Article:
Move over, cassoulets and steaks au poivre, mousses and a l'orange sauces. As far as we're concerned, Ethiopian food is far more romantic than anything the French whip up.
Stews, known as wett at Ghenet (often called wat elsewhere), are served on an edible plate made from injera, a spongy, sour bread. Instead of using a fork or spoon, you tear off a piece of injera, then pinch a mouthful of meat or vegetables. Hands touch as you both reach for the lentil stew at the same time. Eyes lock as you chew its fiery meatiness or take a sip of tej, the ubiquitous honey wine. This charmless stretch of Park Slope falls away. It's pure primal amour.
Across the street from a gas station, this Ethiopian restaurant looks a tad sad from the outside. The awning has a few scuffs, the window a few dings. Inside, however, a carved metal screen covers the walls and a sisal-like material covers the ceiling. Low stools surround wooden tables. Looks can be deceiving, we're taught as kids, a fact we sometimes forget when it comes to restaurants--or dates. Ghenet has a scruffy exterior with a nicer interior. The food might not be beautiful, but it's good.
Our lentil sambusa ($7) arrived quickly, a variation on the stuffed, fried pastries found throughout South Asia and North Africa. Here, it came pre-cut, and the grayish lentils looked less appealing than they tasted. (See? Cliches can be true!) In addition to the hearty legume, there were hints of onion and chili pepper, almost sweet.
Generally indifferent service means you have plenty of time to chat, savor, and lounge along the long yellow bench, speckled with embroidered pillows, that extends like an L around the room. It also means that when we asked about the bright orange sauce that accompanies the sambusa, we were told, "it's one of those things they do," with an eyebrow cocked toward the kitchen.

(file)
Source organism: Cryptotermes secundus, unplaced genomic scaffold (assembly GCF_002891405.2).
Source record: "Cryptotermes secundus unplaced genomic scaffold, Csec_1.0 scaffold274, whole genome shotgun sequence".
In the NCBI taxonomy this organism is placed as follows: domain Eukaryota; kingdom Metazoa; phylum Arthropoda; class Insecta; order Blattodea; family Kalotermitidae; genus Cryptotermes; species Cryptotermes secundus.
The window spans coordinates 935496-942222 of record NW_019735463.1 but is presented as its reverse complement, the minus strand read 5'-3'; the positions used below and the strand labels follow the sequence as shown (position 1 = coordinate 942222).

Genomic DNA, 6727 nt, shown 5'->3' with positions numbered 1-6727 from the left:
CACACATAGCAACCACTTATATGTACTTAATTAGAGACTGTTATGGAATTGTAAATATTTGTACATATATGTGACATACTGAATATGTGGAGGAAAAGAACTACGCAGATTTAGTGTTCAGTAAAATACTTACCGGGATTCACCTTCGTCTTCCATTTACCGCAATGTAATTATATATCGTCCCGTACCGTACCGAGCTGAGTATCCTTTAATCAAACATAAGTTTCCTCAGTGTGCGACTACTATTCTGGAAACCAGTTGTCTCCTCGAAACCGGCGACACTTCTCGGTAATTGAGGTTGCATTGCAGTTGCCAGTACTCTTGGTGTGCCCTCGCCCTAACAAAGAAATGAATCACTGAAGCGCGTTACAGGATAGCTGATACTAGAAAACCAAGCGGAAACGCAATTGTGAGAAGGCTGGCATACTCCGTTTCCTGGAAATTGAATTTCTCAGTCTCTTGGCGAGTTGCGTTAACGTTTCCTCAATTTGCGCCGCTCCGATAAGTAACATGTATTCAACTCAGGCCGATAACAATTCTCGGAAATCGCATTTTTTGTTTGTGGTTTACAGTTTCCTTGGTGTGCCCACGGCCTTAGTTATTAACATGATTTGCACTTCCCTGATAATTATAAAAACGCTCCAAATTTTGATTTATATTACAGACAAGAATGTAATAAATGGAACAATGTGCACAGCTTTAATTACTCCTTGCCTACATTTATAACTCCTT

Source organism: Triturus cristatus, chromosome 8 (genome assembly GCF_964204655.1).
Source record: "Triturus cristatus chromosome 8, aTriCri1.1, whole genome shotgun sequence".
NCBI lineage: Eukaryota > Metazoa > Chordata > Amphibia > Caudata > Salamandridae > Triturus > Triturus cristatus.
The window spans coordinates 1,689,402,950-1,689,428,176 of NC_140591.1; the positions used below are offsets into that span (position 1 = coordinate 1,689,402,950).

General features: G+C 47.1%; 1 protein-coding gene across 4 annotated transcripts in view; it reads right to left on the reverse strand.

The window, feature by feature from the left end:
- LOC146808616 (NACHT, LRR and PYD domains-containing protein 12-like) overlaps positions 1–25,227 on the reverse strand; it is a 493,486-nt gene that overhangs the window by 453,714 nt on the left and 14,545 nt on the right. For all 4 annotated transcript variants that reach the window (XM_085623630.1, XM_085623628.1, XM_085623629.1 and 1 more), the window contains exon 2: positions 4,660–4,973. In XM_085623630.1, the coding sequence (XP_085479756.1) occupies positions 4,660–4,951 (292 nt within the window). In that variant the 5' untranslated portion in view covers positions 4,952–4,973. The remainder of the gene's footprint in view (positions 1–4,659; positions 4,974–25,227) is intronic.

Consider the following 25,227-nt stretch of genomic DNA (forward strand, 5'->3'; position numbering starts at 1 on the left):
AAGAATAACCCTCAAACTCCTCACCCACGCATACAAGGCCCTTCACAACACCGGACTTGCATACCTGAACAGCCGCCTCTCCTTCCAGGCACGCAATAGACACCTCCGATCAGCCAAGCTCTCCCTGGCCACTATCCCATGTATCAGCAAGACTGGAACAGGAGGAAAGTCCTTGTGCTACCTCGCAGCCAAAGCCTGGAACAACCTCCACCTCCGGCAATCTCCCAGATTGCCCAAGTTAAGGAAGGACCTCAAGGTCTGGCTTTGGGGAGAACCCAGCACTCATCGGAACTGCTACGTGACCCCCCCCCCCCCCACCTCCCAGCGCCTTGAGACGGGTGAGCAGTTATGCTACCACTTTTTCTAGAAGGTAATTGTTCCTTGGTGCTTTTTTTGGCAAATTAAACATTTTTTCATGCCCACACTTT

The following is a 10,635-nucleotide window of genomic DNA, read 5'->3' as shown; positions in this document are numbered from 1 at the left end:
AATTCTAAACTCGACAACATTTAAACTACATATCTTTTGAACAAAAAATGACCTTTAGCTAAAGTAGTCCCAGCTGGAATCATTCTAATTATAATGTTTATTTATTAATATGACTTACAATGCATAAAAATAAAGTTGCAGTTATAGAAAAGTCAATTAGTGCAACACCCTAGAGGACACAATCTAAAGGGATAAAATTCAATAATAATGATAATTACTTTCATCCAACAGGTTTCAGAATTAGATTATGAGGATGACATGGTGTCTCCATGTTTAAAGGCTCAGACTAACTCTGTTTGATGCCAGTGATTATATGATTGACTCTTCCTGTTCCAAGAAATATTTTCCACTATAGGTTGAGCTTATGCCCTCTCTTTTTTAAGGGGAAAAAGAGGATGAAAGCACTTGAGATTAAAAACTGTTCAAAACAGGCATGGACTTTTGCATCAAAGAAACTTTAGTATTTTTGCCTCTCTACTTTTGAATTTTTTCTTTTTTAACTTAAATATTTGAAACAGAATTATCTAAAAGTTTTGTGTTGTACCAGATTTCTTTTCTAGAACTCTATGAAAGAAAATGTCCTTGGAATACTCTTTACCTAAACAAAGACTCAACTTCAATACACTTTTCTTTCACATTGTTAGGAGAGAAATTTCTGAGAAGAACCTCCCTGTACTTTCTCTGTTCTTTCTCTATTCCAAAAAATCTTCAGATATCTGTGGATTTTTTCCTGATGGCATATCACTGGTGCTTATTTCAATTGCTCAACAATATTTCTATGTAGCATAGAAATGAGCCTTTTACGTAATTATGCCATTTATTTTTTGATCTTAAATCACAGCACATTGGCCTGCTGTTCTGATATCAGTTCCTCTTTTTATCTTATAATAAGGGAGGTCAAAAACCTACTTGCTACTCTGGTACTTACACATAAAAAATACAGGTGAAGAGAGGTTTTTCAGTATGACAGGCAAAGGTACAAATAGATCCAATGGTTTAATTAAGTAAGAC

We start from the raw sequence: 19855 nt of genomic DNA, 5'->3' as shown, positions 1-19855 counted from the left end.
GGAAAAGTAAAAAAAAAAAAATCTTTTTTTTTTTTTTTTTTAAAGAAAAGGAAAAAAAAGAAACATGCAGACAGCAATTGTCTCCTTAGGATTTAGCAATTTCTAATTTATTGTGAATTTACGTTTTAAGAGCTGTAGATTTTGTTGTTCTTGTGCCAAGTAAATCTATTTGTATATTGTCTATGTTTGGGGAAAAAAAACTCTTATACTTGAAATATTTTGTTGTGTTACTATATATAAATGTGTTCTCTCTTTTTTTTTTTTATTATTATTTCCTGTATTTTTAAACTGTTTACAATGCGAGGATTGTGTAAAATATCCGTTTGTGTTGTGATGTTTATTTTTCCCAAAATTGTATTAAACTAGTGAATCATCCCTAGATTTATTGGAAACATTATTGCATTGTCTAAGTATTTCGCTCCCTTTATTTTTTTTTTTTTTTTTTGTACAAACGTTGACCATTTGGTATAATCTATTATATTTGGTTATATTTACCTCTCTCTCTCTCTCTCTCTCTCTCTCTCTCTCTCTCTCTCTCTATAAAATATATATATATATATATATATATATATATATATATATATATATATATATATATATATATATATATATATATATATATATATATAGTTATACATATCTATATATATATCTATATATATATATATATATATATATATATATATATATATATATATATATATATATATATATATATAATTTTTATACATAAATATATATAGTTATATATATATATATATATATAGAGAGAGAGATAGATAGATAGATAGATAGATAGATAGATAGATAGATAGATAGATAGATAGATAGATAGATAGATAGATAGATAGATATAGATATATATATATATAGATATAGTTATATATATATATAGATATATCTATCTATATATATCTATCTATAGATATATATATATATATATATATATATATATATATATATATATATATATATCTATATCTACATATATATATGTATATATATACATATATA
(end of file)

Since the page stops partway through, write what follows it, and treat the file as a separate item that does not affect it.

All told, our vegetarian combination ($16.95, for one person) and Ghenet combination ($17.95, for one person) gave us a choice of seven dishes. We opted to get everything on one big plate, although separate plates can be arranged, allowing for the separation of flavors but preventing the aforementioned tactile encounters. And that's half the fun.
Two orders of mesir wett meant double the yumminess of this red lentil stew, cooked in berbere sauce. Perhaps the country's most common condiment, berbere consists of such spices as garlic, ginger, chilis, and other peppers, ground together and sun-dried. On its way to the table, unfortunately, the shiro wett had developed a skin that had to be peeled back before sampling this take on lentil stew, a pureed, muted version of the mesir wett.
Up close, injera resembles clusters of coral. Sometimes its lip-puckering tang overwhelmed the subtle flavors of the stews, leaving only the texture. The gomen, or collard greens, had been sauteed in clarified butter known as nitir kibe, heightening their slickness. Yet the bread's sourness actually augmented the acidity of the atkelt wett, cabbage, potatoes, and carrots.
Far sweeter were the carrots that populated the fasolia, string beans and carrots cooked in onions and butter. Ethiopian cooking features a lot of vegetarian dishes due, in part, to religious injunctions against eating meat at certain times of the year. But they do meat well too, as evidenced by the tenderness of the siga wett, beef in berbere sauce. The portions only appear small: somehow the bread and small bites of stew expands in the belly.
Eating like this sharpens the senses. Without a utensil, the food smells stronger, seems more immediate. The browns and reds look vivider. Since the waitstaff is probably watching videos on Facebook at the bar, you'll need to figure out which stew is which. If you close your eyes, you might be able to pick out cinnamon or tumeric on the tongue. Plus, eating with your hands is just plain fun. Ghenet is a sensual place, best for: a date you'd like to get messy with.
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